Variations on Constructive Rest

In a previous blog post, The Best Way to Relax, I described the many benefits of Constructive Rest. Here, I wish to offer a few variations on the basic position, pictured at left. At different times, or because of your body type, you might find one of these variations more comfortable. And comfort is what we’re looking for here.

  • Try placing a small pillow under the head if you have a deep chest (thoracic kyphosis) or forward head. If you notice your chin is pointing towards the ceiling and your head is cocked back, you need a pillow. If you simply feel strain in your neck or back, try a pillow. It should be as small as possible to comfortably support your head and neck. The goal is to support your body’s neutral alignment in a comfortable, balanced way so that you can let go of all muscular holding.
  • If the backs of the hips are tight (this is true for many men), try lining up your knees with your hips and ankles rather than trying to force the knees together. Then cross the arms over your chest. If your legs stay in place on their own without drifting to the sides or falling open, this may be the optimal position for your body.
  • If you have a large chest, or if for any reason you are simply uncomfortable crossing your arms over the chest, try resting your arms about 45 degrees away from the trunk of your body with your palms facing up. Allow the weight of the arms to release into gravity.
  • You can loosely tie your thighs together with a scarf or theraband to keep legs from falling open.
  • If the floor feels hard or uncomfortable, try putting more padding down.
  • Sometimes a small pillow placed under the pelvis or low back may feel good.
  • Another approach to Constructive Rest is to prop the legs, bent 90 degrees at the hips and knees, onto a chair seat or sofa. Open the arms out to the sides, palms up, or cross your arms across your chest as in the basic position.

Whichever adaptation you choose, try lying in the same position for 10 minutes a day for a few days. Notice the difference in how you feel.


* Image provided by Ann F. Cowlin, Yale University, and Dancing Thru Pregnancy.

Degenerative Disc Disease – Neck and Back Pain

Is Degenerative Disc Disease Causing My Neck & Back Pain?

At the age of 42, after an MRI, I was diagnosed with Degenerative Disc Disease. I also had two bulging and one herniated disk. I went home, crawled into bed and cried, convinced that my body was aging beyond repair, and it would be all downhill from there. That was fear. Not fact.

What I now know and want to share with you is that degenerative disc disease may just be a normal part of aging, not a disease at all! “Consider the results of a major 2014 review by Brinjikji et al: signs of degeneration are present in very high percentages of healthy people with no problem at all. ‘Many imaging-based degenerative features are likely part of normal aging and unassociated with pain.*'”

The Bad News    

Yes, your neck or back hurts and your doctor just told you that you have a condition with the word “degenerative” in it. You can’t even bend down to feed the cat in the morning because your back is so stiff and painful. Or maybe your problem isn’t so much having back pain, but your foot is numb. Or you have pain, numbness or tingling in your buttocks, knee or calf. It’s been going on longer than you care to admit and nothing seems to make it better.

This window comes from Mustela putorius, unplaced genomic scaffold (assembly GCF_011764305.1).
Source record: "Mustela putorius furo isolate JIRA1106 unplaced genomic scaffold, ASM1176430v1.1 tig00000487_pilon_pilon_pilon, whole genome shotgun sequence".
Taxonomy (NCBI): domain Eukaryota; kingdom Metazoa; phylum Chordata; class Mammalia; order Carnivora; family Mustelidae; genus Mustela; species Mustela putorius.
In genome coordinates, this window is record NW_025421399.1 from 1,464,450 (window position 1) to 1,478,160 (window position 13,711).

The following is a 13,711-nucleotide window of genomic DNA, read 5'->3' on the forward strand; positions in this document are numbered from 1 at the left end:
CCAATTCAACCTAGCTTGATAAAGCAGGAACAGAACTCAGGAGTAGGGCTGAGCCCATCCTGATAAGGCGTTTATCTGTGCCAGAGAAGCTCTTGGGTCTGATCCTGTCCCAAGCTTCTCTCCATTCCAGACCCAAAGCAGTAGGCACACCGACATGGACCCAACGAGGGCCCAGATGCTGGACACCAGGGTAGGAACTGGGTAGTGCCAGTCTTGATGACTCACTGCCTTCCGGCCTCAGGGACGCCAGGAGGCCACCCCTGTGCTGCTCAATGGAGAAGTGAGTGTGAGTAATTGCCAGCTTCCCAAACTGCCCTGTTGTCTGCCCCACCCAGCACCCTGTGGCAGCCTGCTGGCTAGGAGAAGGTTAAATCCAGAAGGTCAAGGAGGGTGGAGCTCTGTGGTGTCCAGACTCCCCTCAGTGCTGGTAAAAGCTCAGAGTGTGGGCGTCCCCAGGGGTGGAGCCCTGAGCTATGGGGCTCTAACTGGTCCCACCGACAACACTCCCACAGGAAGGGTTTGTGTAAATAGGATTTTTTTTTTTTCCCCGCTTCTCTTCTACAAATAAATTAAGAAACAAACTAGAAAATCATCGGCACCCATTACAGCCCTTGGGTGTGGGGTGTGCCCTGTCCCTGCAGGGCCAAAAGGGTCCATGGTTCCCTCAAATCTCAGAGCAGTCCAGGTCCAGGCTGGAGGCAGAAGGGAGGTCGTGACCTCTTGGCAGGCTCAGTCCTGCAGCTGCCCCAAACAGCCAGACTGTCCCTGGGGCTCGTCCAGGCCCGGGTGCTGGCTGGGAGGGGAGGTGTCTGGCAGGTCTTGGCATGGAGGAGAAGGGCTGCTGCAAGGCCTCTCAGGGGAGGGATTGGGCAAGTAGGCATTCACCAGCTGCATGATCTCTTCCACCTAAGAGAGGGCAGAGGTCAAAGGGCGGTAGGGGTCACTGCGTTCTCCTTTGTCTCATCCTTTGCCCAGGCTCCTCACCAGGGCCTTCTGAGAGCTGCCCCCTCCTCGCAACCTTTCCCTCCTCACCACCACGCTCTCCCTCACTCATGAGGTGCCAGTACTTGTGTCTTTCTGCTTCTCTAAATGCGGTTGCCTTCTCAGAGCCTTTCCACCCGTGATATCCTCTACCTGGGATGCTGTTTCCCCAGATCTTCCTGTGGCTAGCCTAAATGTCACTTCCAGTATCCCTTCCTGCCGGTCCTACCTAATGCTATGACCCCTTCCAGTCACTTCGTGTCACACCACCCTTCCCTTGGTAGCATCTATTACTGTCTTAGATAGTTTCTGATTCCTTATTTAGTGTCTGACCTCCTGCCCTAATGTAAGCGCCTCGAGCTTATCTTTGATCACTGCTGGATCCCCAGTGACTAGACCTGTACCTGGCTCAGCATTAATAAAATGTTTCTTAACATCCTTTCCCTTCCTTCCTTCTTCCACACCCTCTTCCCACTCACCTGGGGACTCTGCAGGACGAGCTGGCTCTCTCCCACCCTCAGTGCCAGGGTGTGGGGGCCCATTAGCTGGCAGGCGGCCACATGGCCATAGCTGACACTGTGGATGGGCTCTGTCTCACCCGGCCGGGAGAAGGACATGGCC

The Good News

Remember: that MRI is not the whole story. In fact studies show that there is a low correlation between a scary MRI and low back pain. “Low back pain experts have long understood that you simply cannot reliably diagnose low back pain either with MRI, or with X-ray.

Okay fine, you say, but you still have back pain, which is why you got the MRI in the first place. Here’s where the good news comes in. You can get better. More likely than not, you can return to a completely pain-free life. With the right treatment and a few targeted exercises, you can restore flexibility to your spine and become stronger than you’ve ever been. You will probably need to learn a few postural adaptations, especially at your computer, along the way.

The other good news is that this is a wake-up call while you’re still fairly young. Treatment might include gentle back and hip flexibility exercises using a gentle, healing breath to ease your body and mind. You might learn a few postural tips and appropriate core strengthening exercises. Later your treatment might include yoga back strengthening with other exercises to make your hips and legs stronger. You might find that not only do these exercises make your back feel better, you look better, too. And who doesn’t want that? With a stronger core, you might find you have more energy. (P.S. the core refers not only your belly muscles, but all of the muscles surrounding your pelvis – side hip muscles – glutei medii and minimi, the glutei maximii (your glutes), your pelvic floor and efficient, coordinated use of your breath with movement.) The strengthening usually comes after we’ve got a handle on your pain. (Beware treatments that load you up with weights for strengthening from the get go – I’ve had too many patients come to me after that kind of therapy. Their pain didn’t improve or sometimes it got worse.) Continue reading “Degenerative Disc Disease – Neck and Back Pain”